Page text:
15/SP CSC 306 Software Development in C++

Study Guides

Week 3 Quiz
Week 5 Test
Week 8 Test
Final Examination

Homework Assignments

Homework 1

Projects

Lexical Analysis Project
Lexical Project Shell (MinGW)
Lexical Project Shell (VS 2013)

Parser Project
Parser Project Test Files
Internal Representation Project
Instructor code and test files
Execution Phase Project
Execution Phase test files

Group Project

Group Projects

Resources

C++ reference

Course Description

Object-Oriented Design and implementation of large scale software using C++. Topics include inheritance, polymorphism, virtual functions, and the STL. Prior knowledge of C++ is not required. Extensive programming required. Prerequisite: CSC 161 and knowledge of C++ or Java.

Course Overview

Besides topics introducing various features of C++, the course will focus on a series of projects that will culminate in the implementatioin of an interpreter for a small programming language. The series of projects will be used as a vehicle to illustrate the design, implementation, and testing of ``large" software project.

Instructor Accessibility

My office is in Carnegie Hall 311 B. You can stop by in person, or call my office at 630-637-5174. If I am not at the office and you need immediate attention, you can call me at home at 630-759-2110. You can email me at gcmuganda@noctrl.edu. Spring term office hours are Tuesdays and Thursdays 3:50 - 6:20 pm. I can also see you by appointment.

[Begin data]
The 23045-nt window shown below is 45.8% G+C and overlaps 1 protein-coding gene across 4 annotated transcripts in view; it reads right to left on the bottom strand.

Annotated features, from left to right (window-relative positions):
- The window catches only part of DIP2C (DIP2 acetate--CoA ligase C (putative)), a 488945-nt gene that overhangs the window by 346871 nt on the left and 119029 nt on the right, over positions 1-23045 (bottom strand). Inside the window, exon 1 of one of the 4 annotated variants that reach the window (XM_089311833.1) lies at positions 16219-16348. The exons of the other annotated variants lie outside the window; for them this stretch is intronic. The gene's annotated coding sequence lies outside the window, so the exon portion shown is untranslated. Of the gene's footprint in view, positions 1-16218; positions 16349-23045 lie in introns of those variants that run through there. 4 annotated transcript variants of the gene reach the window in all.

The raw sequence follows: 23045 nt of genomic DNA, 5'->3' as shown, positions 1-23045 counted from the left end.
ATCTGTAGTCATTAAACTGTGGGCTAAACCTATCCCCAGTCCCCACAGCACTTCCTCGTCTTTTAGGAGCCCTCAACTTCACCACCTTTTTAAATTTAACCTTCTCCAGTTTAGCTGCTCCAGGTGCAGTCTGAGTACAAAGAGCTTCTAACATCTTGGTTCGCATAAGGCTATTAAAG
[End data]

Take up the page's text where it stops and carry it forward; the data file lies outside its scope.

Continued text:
Course Textbook

The class textbook is The C++ Programming Language, Bjarne Stroustrup, Pearson Education, 2013. Here is a link to the book.

The book is meant to be used as a C++ resource and reference. The course lectures will not be based on the book: rather, the book will be used by students as a resource for C++ matters not explicitly covered in lecture, and for additional examples and explication of C++ material covered in lecture.

Course Outline

There will be two main threads of discussion during lectures. One thread will focus on C++ topics, and will cover general use of the language as a tool for software development. Short programs that use various C++ concepts will be assigned as homework to help students solidify their understanding of the C++ language.

A second thread will discuss software development topics, focusing on the design, implementation, and testing of a "large" software projects. The emphasis here will be on how to go about designing and developing large projects. Students will implement a series of projects that build on each other and culminate in the construction of an interpreter for a small language. The projects are designed to give students experience both with software development, and with features of C++. There is no text for this part of the course, and the main resource will be the instructor's lectures. Language-implementation information is difficult to find in easily digestible form in printed books or online, so be sure to take good notes during lectures.

Toward the end of the course, students will work in teams of two or three to design and implement another project. Details on the team project will be provided later.

Tentative Order of Coverage for C++ Topics